Computational Intelligence, SS08
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Estimating the System Performance

The reliability of the neural network pattern recognition system is measured by testing the network with hundreds of input vectors with varying quantities of noise.

For example we create a noisy version (SD 0.2) of the letter ``J'' and query the network:

   noisyJ = alphabet(:,10)+randn(35,1) * 0.2;
   plotchar(noisyJ);
   A2 = sim(net,noisyJ);
   A2 = compet(A2);
   answer = find(compet(A2) == 1);
   plotchar(alphabet(:,answer));

Here is the noisy letter and the letter the network picked (correctly).

Figure 3: The network is tested with a noisy version of the letter ``J''.
\includegraphics[height=2cm]{noisyJ}

The script file appcr1 tests the network at various noise levels, and then graphs the percentage of network errors versus noise. Noise with a mean of 0 and a standard deviation from 0 to 0.5 is added to input vectors. At each noise level, 100 presentations of different noisy versions of each letter are made and the network's output is calculated. The output is then passed through the competitive transfer function so that only one of the 26 outputs (representing the letters of the alphabet), has a value of 1.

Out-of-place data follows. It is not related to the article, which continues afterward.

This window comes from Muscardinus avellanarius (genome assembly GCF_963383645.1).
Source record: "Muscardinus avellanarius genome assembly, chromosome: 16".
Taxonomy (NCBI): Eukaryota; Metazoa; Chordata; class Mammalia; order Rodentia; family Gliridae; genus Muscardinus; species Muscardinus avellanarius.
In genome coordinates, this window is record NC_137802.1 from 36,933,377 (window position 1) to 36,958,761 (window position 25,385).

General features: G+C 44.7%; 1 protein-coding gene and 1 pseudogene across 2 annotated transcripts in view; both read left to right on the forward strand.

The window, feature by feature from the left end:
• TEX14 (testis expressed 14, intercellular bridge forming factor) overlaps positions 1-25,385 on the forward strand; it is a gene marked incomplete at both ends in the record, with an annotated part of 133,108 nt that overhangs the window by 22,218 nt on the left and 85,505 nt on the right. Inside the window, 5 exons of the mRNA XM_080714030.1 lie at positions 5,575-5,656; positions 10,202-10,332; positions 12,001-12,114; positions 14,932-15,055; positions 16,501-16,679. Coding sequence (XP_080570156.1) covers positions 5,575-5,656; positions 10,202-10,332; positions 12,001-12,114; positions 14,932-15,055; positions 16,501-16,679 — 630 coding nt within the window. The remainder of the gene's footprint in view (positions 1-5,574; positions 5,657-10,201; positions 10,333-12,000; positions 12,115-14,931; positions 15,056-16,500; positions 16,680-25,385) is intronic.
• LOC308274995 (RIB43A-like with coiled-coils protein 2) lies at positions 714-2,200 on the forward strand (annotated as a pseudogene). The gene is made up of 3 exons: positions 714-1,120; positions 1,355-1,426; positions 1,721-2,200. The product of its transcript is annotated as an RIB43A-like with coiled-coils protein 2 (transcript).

The number of erroneous classifications is then added and percentages are obtained.

Figure 4: Performance for the network trained with and without noise.
\includegraphics[height=6cm]{result}

The solid line on the graph shows the reliability for the network trained with and without noise. The reliability of the same network when it had only been trained without noise is shown with a dashed line. Thus, training the network on noisy input vectors greatly reduces its errors when it has to classify noisy vectors.

The network did not make any errors for vectors with noise of std 0.00 or 0.05. When noise of std 0.2 was added to the vectors both networks began making errors.

If a higher accuracy is needed, the network can be trained for a longer time or retrained with more neurons in its hidden layer. Also, the resolution of the input vectors can be increased to a 10-by-14 grid. Finally, the network could be trained on input vectors with greater amounts of noise if greater reliability were needed for higher levels of noise.